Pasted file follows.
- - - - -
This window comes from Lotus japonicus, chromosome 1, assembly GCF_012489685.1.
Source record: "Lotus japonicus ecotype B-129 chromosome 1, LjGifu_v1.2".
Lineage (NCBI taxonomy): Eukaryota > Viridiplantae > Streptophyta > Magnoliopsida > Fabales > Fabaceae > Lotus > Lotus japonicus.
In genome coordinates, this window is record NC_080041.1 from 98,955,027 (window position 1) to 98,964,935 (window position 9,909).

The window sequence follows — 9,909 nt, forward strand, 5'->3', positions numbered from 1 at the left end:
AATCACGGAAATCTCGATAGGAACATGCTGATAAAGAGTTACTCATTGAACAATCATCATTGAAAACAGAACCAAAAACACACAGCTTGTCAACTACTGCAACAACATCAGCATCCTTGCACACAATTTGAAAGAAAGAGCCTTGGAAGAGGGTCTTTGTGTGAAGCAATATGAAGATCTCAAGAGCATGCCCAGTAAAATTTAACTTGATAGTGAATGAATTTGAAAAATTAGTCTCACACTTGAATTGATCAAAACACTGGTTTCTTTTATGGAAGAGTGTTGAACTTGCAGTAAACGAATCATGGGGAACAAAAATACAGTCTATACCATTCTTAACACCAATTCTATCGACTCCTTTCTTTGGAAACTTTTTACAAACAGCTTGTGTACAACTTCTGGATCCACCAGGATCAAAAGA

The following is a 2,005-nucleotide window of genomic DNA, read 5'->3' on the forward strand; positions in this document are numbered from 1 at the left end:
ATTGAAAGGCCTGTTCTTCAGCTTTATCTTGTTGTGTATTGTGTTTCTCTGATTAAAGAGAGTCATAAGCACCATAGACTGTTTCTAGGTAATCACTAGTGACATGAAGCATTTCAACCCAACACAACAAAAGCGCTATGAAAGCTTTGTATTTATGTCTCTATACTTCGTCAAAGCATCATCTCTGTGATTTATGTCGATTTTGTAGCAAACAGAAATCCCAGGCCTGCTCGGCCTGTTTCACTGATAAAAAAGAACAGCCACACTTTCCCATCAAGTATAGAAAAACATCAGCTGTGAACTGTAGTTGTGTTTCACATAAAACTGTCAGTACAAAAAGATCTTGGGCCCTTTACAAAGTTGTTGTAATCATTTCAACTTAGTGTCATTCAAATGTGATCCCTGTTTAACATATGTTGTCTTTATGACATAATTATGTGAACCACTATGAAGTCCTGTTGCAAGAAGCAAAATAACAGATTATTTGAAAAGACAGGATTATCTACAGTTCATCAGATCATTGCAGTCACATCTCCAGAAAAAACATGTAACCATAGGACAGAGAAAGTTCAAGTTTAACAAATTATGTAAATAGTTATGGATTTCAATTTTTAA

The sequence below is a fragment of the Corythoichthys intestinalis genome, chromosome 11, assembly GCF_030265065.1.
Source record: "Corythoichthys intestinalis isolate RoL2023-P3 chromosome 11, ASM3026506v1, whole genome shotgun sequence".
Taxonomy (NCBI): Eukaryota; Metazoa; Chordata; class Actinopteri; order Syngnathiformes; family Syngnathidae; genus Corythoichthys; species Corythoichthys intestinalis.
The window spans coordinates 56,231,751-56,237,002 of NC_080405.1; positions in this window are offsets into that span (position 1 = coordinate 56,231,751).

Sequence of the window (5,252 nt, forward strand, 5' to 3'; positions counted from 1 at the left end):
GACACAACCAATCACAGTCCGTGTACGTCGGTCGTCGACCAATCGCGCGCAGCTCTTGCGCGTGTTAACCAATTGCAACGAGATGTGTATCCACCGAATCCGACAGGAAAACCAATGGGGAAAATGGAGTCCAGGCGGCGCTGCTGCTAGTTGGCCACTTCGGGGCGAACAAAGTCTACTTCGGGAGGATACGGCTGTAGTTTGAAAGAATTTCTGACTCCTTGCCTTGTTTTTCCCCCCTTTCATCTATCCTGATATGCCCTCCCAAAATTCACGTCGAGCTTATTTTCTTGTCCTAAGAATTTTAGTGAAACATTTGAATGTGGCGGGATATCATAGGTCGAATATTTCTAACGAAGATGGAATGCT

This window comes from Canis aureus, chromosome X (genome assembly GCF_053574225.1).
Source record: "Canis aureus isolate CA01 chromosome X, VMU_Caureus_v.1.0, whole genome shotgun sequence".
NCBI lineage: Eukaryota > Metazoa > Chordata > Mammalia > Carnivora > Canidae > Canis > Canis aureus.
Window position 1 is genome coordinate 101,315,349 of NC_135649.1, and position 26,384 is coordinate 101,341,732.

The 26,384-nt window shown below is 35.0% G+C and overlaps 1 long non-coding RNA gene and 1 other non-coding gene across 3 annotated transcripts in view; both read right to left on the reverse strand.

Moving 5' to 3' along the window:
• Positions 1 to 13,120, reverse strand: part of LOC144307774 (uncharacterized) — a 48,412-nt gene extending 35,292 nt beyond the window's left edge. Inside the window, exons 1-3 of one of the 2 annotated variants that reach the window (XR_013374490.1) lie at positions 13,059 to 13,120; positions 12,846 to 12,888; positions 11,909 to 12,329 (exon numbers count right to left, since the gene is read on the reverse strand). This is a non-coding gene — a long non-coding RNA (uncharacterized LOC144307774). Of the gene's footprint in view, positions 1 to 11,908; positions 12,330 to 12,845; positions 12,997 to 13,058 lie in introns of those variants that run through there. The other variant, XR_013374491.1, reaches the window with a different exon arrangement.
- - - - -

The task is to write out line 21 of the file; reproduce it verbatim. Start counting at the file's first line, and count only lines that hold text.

• Positions 1 to 13,120, reverse strand: part of LOC144307774 (uncharacterized) — a 48,412-nt gene extending 35,292 nt beyond the window's left edge. Inside the window, exons 1-3 of one of the 2 annotated variants that reach the window (XR_013374490.1) lie at positions 13,059 to 13,120; positions 12,846 to 12,888; positions 11,909 to 12,329 (exon numbers count right to left, since the gene is read on the reverse strand). This is a non-coding gene — a long non-coding RNA (uncharacterized LOC144307774). Of the gene's footprint in view, positions 1 to 11,908; positions 12,330 to 12,845; positions 12,997 to 13,058 lie in introns of those variants that run through there. The other variant, XR_013374491.1, reaches the window with a different exon arrangement.